The idiom has two meanings. The first with regard to people means to deal a hurtful metaphorical blow. From The Hamiltons, Or, the New Aera by C. G. Frances:
Yet, trivial as were these remarks, and careless the tone in which
they were uttered, not a syllable but cut right to the heart of
The second with regards to issues or problems means to illuminate the the basics with regards to those issues or problems. From The Limits of Empire by R. J. McMahon:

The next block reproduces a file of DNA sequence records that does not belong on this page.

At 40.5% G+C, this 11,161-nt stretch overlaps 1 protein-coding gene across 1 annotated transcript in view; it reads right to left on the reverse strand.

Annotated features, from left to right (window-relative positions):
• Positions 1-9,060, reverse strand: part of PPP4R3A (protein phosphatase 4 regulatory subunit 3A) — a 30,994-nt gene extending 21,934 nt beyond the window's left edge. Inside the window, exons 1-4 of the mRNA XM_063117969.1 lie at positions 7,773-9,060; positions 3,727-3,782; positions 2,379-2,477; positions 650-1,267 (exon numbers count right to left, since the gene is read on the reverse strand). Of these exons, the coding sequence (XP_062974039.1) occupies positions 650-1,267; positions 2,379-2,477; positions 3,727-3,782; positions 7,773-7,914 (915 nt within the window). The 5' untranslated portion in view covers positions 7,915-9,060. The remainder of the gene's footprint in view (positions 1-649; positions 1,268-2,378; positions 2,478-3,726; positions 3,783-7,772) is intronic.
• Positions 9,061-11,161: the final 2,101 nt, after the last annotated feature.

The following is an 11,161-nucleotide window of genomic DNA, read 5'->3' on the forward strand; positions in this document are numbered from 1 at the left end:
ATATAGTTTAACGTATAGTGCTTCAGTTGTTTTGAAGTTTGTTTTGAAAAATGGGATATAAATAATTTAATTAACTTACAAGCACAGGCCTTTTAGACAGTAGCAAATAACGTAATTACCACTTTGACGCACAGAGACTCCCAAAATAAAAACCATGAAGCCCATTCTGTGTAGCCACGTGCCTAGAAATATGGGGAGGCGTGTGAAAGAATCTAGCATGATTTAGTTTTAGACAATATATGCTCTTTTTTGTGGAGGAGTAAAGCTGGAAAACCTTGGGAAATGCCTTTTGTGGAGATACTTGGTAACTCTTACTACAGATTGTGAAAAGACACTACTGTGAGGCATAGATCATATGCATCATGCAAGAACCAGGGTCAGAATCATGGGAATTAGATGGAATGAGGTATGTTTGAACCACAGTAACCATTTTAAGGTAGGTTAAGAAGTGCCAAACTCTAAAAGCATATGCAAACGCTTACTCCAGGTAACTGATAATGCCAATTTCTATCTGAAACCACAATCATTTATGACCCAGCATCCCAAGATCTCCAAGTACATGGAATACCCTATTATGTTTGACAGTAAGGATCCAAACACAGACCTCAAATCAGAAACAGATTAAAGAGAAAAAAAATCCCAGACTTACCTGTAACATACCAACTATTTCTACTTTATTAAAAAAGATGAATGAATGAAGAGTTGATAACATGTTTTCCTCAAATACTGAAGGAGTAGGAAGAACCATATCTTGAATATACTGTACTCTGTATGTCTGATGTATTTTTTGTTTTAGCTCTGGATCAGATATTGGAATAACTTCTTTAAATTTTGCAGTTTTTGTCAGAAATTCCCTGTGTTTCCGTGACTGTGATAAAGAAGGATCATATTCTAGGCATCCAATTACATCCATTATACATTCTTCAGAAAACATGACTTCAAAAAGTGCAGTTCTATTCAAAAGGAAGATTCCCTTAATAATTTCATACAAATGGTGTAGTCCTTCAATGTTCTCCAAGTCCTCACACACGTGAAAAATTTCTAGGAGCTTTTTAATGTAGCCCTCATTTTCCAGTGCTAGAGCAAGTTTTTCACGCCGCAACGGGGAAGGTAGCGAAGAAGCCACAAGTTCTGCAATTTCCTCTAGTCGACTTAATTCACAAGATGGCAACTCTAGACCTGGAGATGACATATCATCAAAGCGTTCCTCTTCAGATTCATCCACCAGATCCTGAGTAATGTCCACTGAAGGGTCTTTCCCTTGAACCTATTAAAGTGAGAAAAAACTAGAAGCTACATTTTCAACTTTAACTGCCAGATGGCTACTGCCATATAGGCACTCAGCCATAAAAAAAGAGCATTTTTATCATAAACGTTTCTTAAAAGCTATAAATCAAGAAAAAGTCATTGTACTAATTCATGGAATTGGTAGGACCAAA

He cut right to the heart of the matter, observing that "we could
not alienate them in the Orient and expect to work with them in
The speaker is Cordell Hull, the Secretary of State under Franklin Roosevelt talking about the difficulty of dealing with European powers about their administration of their colonies in the southwest Pacific.
The first meaning is appropriate here. The Dreyfus Affair was notorious scandal in which antisemitic members of the French military falsely accused a Jewish captain in the French army of espionage. The scandal created a deep wound in French society, which was split into two camps of bitter enemies, the dreyfusards and the antidreyfusards.